Joseph Ludwig von Armansperg as Prime Minister and, later, by Otto himself, who held the title of both King and Premier.[96] Throughout this period Greece remained under the influence of its three protecting great powers, France, Russia, and the United Kingdom, as well as Bavaria.[97]
In 1843 an uprising forced Otto to grant a constitution and a representative assembly.

Despite the

Catholic. 25 March, the day of Annunciation, was chosen as the anniversary of the Greek War of Independence to reinforce the link between Greek identity and Orthodoxy.[100] Pavlos Karolidis called the Bavarian efforts to create a modern state in Greece as "not only appropriate for the peoples' needs, but also based on excellent administrative principles of the era".[99]

Otto was deposed in the

parliamentary majority as a requirement for the formation of a government was introduced by Charilaos Trikoupis,[105] curbing the power of the monarchy to appoint minority governments
of its preference.

The territorial evolution of the Kingdom of Greece
from 1832 to 1947

Corruption, coupled with Trikoupis' increased spending to fund infrastructure projects like the Corinth Canal,[106] overtaxed the weak Greek economy and forced the declaration of public insolvency in 1893. Greece also accepted the imposition of an International Financial Control authority to pay off the country's debtors.

All Greeks were united, however, in their determination to liberate the

Treaty of Berlin, while frustrating Greek hopes of receiving Crete.[107]

Greeks in Crete continued to stage regular revolts, and in 1897, the Greek government under Theodoros Deligiannis, bowing to popular pressure, declared war on the Ottomans. In the ensuing

Bulgarian influence, sponsored a guerrilla campaign in Ottoman-ruled Macedonia, led by Greek officers and known as the Macedonian Struggle, which ended with the Young Turk Revolution in 1908.[109]

Expansion, disaster, and reconstruction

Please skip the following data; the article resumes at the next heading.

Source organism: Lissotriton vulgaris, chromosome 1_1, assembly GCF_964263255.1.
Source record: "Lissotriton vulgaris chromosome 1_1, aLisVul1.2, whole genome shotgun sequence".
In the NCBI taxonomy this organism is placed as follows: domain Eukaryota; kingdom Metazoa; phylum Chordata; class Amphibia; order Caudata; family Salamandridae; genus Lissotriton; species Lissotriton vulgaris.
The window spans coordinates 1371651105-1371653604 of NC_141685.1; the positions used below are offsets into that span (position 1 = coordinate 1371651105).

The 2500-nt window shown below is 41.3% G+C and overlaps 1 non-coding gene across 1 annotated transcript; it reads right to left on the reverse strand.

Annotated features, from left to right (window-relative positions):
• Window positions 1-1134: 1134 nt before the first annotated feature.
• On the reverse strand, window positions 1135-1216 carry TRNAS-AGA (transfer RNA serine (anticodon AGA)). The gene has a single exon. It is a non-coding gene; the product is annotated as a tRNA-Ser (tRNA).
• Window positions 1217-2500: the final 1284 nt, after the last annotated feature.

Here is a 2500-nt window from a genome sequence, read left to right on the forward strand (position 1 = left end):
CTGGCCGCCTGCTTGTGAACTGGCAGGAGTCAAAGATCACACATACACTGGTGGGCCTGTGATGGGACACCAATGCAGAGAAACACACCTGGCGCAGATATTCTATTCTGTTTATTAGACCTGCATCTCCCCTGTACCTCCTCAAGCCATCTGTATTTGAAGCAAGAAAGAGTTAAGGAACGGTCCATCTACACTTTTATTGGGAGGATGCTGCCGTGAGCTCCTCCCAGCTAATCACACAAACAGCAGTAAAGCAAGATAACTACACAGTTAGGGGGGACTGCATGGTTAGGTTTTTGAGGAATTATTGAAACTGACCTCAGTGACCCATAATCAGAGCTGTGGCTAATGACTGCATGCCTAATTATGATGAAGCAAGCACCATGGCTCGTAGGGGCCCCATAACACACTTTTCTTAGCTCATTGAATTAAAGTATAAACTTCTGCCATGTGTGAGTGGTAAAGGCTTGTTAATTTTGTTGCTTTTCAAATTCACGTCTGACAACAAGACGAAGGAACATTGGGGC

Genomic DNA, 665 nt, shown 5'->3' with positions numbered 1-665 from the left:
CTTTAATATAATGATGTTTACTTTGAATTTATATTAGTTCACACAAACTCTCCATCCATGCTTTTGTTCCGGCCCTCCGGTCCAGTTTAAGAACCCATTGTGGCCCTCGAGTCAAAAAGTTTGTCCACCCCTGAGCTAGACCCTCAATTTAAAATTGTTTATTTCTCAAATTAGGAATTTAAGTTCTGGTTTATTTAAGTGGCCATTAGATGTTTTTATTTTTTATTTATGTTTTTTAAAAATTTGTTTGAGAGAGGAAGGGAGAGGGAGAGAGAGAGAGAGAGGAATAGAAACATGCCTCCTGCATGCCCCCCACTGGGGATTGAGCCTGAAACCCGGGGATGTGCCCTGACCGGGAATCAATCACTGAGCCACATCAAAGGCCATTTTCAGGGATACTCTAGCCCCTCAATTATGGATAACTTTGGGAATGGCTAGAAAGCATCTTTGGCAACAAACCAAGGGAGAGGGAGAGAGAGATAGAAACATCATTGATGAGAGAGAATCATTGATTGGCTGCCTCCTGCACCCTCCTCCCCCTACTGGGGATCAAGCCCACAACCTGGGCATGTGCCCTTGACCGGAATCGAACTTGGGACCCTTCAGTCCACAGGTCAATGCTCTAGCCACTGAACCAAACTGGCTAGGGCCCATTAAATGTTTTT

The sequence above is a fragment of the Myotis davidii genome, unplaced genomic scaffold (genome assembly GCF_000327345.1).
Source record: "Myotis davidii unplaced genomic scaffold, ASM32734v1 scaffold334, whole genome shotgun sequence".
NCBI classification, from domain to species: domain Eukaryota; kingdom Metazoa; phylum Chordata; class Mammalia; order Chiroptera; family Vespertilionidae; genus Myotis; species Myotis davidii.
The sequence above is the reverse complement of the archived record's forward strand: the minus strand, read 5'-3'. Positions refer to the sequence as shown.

Hellenic Army formation in the World War I Victory Parade in Arc de Triomphe
, Paris, July 1919

Amidst general dissatisfaction with the seeming inertia and unattainability of

First World War dominated the country's political scene and divided the country into two opposing groups. During parts of WW1, Greece had two governments: A royalist pro-German one in Athens and a Venizelist pro-Entente one in Thessaloniki
. The two governments were united in 1917, when Greece officially entered the war on the side of the Entente.

Map of Greater Greece after the Treaty of Sèvres, when the Megali Idea seemed close to fulfillment, featuring Eleftherios Venizelos
as its supervising genius

In the aftermath of World War I, Greece attempted further expansion into

Assyrians and a rather larger number of Armenians. The resultant Greek exodus from Asia Minor was made permanent, and expanded, in an official Population exchange between Greece and Turkey. The exchange was part of the terms of the Treaty of Lausanne which ended the war.[118]

The following era was marked by instability, as over 1.5 million propertyless Greek refugees from Turkey had to be integrated into Greek society.

non-Greek followers of Greek Orthodoxy were all subject to the exchange as well. Some of the refugees could not speak the language and were from what had been unfamiliar environments to mainland Greeks, such as in the case of the Cappadocians and non-Greeks. The refugees also made a dramatic post-war population boost, as the number of refugees was more than a quarter of Greece's prior population.[119]

Following the catastrophic events in Asia Minor, the monarchy was abolished

returned to Greece and was restored to the throne.

Dictatorship, World War II, and reconstruction

An agreement between Prime Minister Ioannis Metaxas and the head of state George II followed in 1936, which installed Metaxas as the head of a dictatorial regime known as the 4th of August Regime, inaugurating a period of authoritarian rule that would last, with short breaks, until 1974.[121] Although a dictatorship, Greece remained on good terms with Britain and was not allied with the Axis.

  Dodecanese, Italian possession
since 1912